This paper looks to assert the centrality of social activism as a necessary and important mode of activity by which changes in society and our own selves is engendered. It begins by laying a religious foundation for social activism drawing on the Qu’ran and Ahadith to posit that theologically, social activism is an Islamic obligation that is part of faith. By locating the significance of social activism in religion, the author suggests one can abstract a spiritual solace for when one may experience moments of despair as a result of drawbacks. The paper then moves more firmly into a practical and non-metaphysical realm, looking to analyse the more concrete mechanics of social change. It asks questions like: how do changes happen? Who are the agents in making change happen? What are the sites from where social changes begin? What tools are available to orchestrate social change? In the final section of the paper the author takes stock of the previous section and suggests how Muslims may/may not appropriate the information therein presented for a Muslim context. The conclusion then identifies certain important steps to build an agenda for action.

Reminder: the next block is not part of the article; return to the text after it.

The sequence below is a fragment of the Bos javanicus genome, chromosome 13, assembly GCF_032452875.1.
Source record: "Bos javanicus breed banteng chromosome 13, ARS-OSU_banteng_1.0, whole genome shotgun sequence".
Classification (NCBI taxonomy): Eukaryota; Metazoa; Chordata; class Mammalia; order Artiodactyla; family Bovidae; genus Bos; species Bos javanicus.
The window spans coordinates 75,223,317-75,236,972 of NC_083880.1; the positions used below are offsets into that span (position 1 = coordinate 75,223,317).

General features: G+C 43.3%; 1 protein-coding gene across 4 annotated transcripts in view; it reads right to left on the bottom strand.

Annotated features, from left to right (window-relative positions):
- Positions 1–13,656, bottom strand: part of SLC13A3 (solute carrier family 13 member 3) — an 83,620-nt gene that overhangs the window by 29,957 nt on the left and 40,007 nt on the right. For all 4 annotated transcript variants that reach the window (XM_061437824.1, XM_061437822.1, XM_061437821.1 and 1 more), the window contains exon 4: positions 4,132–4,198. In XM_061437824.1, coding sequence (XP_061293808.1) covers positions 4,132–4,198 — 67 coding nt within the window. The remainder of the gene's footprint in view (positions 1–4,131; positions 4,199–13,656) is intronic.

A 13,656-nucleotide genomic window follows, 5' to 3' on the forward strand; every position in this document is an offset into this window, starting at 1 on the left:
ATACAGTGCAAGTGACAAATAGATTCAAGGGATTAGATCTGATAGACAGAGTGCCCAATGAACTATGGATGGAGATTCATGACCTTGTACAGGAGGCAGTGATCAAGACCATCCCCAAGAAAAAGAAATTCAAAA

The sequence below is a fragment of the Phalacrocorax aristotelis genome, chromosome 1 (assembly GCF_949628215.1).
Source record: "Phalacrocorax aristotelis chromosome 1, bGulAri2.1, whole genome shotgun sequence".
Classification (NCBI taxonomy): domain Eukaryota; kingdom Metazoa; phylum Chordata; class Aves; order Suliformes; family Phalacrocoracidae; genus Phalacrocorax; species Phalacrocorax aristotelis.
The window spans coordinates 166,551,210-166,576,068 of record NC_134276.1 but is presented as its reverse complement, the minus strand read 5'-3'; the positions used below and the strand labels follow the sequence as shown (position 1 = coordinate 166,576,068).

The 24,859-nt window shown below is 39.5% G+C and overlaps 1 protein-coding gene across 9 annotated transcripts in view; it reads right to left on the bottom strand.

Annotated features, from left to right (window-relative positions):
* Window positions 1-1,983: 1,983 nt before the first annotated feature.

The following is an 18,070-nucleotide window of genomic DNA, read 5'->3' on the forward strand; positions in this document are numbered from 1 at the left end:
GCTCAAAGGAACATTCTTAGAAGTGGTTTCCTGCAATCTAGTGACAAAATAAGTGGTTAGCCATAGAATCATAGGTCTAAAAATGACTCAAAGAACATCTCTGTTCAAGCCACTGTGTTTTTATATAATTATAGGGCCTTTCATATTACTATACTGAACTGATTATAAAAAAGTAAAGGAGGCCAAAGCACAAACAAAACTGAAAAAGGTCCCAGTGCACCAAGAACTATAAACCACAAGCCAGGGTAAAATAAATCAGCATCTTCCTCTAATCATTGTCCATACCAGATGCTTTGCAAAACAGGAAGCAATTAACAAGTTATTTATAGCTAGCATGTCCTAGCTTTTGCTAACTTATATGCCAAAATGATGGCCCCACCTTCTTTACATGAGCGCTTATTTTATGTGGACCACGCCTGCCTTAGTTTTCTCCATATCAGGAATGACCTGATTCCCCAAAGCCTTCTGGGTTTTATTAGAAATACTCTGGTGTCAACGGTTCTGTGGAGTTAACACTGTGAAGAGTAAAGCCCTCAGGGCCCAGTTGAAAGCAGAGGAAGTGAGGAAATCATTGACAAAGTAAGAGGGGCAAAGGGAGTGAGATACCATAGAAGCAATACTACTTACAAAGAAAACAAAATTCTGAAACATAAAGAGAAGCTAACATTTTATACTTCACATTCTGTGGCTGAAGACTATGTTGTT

A PhD candidate at SOAS and English teacher.